This is where yours truly enters the story…
I received a call from Mivjael today as I was being pimped out as a 50 cent phone whore by my boss. Mivjael was extremely worried that he might have been charged twice. Extremely worried indeed. I checked our credit card processing software and found out, yeah, as a matter of fact, he did get charged twice. I found that rather odd since he only had one order in our system.
Undaunted, I accepted the challenge of yet another Holmesian logic puzzle at work served up courtesy of our blubbering idiot customers. It didn’t take long to unravel the mystery once the game was afoot.
I’m considering a rather dramatic change for my long-planned book. I may have to dump the working title “Society of Assholes.” Now, instead, I’m thinking about going with “The Low-Functioning Society.” What do you think? Which do you think describes us better?
Americans are generous. We contribute about $300 billion to charitable causes every year. (About half of that is typically donated between Thanksgiving and the end of the year.)
We also give deep in the wake of disasters like the recent earthquake in Haiti.
We are generous but we don’t want to be stupid, either. We know that there are some bad people who seek to profit from human suffering. I have personally seen scammers spring out of the woodwork like cockroaches shortly after major events like earthquakes, rebate checks, H1N1 and even 9/11. These people strike under the guise of some cause at a time when people are feeling emotional and particularly giving. That can make them easier prey. The sad thing is that none of the money that is purloined by fraudsters goes to help anyone. It’s simply outright theft. For the evil among us there are no decency limits of any kind.
On January 14th The Huffington Post reported that donations made by generous Americans using credit cards to charitable organizations assisting with relief efforts in Haiti were being “skimmed” by credit card companies by three percent.
The Huffington Post said that for every dollar donated about three percent was kept by banks and credit card companies in the form of transaction fees. It was additionally reported that these companies traditionally keep about $250 million from charitable donations annually.
Who knew that profiting from the generosity of others could be so bloody lucrative?
Then, on January 16th, I heard about the issue from MoveOn.org in an email:
But when Americans donate to charity with their credit cards, the credit card companies get rich. In some cases they keep 3% of the donation as a “transaction fee,” even though that’s far more than it costs them to process the donation.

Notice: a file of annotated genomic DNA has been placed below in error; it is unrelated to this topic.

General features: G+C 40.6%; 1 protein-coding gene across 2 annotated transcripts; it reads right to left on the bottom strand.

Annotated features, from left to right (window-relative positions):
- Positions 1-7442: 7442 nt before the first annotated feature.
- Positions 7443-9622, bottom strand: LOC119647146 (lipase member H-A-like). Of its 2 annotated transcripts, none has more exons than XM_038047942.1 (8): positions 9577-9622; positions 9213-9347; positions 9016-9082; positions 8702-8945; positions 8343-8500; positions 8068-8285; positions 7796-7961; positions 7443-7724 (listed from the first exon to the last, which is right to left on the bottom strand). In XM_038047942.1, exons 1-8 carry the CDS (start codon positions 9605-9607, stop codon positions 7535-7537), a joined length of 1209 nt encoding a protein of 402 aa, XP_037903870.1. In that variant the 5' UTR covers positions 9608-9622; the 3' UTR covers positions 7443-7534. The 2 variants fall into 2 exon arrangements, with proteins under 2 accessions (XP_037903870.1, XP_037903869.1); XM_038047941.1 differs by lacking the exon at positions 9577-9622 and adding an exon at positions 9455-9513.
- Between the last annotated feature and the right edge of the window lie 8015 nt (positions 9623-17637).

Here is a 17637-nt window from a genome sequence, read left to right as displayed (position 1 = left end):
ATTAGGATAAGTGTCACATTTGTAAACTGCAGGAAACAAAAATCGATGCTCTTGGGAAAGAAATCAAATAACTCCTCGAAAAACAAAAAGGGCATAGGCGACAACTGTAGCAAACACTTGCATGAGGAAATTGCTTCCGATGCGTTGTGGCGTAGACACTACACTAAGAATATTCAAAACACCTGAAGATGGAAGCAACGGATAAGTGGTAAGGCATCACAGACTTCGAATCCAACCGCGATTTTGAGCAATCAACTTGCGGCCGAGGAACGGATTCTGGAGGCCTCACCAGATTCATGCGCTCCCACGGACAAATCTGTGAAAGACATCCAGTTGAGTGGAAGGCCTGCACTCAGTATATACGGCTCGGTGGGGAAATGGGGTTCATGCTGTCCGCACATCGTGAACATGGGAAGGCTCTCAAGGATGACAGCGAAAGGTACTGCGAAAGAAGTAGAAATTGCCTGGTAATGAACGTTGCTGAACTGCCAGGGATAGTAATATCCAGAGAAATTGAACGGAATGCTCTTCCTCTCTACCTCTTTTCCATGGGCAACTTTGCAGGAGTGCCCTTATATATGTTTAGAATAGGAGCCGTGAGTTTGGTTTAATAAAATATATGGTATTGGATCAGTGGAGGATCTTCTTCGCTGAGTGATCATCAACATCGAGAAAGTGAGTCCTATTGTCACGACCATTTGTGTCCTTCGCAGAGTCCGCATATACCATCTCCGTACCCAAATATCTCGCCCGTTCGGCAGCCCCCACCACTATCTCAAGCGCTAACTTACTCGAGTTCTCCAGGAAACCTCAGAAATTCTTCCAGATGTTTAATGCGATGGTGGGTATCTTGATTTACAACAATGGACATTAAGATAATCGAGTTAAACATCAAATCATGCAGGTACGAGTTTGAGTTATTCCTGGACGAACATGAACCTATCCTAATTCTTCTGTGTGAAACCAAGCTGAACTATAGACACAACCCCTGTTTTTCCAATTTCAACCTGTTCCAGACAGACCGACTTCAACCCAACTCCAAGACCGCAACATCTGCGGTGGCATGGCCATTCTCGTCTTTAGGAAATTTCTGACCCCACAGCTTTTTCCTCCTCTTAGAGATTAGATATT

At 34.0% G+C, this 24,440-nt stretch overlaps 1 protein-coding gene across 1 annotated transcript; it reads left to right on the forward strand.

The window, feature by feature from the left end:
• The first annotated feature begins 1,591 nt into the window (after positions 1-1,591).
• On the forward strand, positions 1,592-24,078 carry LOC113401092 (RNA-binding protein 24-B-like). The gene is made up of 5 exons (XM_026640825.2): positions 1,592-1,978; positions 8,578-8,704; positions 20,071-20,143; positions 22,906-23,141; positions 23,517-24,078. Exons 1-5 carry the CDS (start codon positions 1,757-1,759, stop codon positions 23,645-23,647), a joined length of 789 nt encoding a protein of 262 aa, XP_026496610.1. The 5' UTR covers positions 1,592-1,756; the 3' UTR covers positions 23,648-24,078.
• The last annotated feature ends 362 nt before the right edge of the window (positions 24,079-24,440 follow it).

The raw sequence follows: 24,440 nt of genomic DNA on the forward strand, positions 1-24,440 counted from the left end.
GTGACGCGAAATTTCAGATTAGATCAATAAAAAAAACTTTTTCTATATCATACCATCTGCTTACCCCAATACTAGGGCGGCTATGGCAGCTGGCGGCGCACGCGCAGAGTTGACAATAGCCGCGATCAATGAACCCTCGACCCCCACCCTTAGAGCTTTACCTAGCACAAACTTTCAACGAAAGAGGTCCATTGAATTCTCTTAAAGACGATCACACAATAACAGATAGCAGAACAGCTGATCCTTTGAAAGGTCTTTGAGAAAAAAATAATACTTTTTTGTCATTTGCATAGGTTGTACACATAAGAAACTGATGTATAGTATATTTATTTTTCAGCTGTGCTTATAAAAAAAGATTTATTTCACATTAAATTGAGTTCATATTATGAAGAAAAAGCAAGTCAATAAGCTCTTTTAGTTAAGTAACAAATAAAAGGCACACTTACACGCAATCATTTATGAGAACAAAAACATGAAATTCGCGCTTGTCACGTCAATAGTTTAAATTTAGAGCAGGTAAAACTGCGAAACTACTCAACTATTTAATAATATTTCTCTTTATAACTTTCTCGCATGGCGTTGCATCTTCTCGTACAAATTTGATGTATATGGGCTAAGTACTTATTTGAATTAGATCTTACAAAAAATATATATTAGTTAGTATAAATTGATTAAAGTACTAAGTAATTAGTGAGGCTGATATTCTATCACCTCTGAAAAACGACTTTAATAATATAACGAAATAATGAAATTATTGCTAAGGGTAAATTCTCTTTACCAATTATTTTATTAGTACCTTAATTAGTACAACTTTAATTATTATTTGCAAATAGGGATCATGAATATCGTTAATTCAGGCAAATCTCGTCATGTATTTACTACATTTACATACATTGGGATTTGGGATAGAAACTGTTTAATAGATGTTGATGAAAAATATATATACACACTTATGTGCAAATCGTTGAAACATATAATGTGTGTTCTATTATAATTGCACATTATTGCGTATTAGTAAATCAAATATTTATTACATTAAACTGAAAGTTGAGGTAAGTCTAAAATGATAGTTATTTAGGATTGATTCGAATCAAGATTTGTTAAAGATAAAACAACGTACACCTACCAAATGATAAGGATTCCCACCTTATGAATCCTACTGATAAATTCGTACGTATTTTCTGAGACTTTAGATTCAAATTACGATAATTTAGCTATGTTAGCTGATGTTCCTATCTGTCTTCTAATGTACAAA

Now the New York Times is reporting that “some” fees are being waived:
After being criticized for siphoning off up to 3 percent of charitable donations for transaction fees, the nation’s largest payment networks — Visa, MasterCard, American Express and Discover — announced that they would waive fees for some contributions aimed at aiding Haiti in the wake of a devastating earthquake.
The New York Times reported that these transaction fees typically range from 1 to 3 percent.
The Huffington Post also reported that only one time before did the credit card companies waive these transaction fees and that was for the tsunami disaster of 2004.
The rest of the time it is apparently business as usual which means profiting from charitable donations.
So the credit card companies said they’ll waive some fees. Who will do what? Let’s find out (per the New York Times):
- Visa – “would not apply interchange fees, through February, to donations made to a select group of major charities — the names of which were still being compiled — that are providing support to Haitian relief efforts. The company said it would also donate any revenue that was generated by charitable donations related to the Haiti crisis through next month.”
- Mastercard – “would wave interchange fees on relief donations made using United States-issued MasterCards to the American Red Cross, AmeriCares, Unicef, Save the Children and CARE U.S.A.” The article did not indicate a time frame for this.
- American Express – “through the end of February, it would rebate the transaction fees for charitable contributions made on its card directly to the nonprofit organizations listed on the Agency for International Development’s Web site in support of Haiti relief.”
- Discover – “said it was also waiving some fees but did not immediately offer details.”
Wow. What commitment. If that doesn’t warm the cockles of your heart I don’t know what will. Apparently if you contribute to charity outside the bounds of these very narrowly defined exceptions they will still happily gobble up those transaction fee profits. Additionally they appear to be building in time limits on how long they are willing to do this, like a whopping month or two. I guess they figure they’ll do what looks good now in the moment when the public’s eye is focused on them and then go back to normal once this all blows over. It’s true the memory of the American people can be short.
Meanwhile, I’ve lost all “interest” in credit card companies. I already boycott them for financial reasons. Now I have extra incentive. Thanks, evil scum.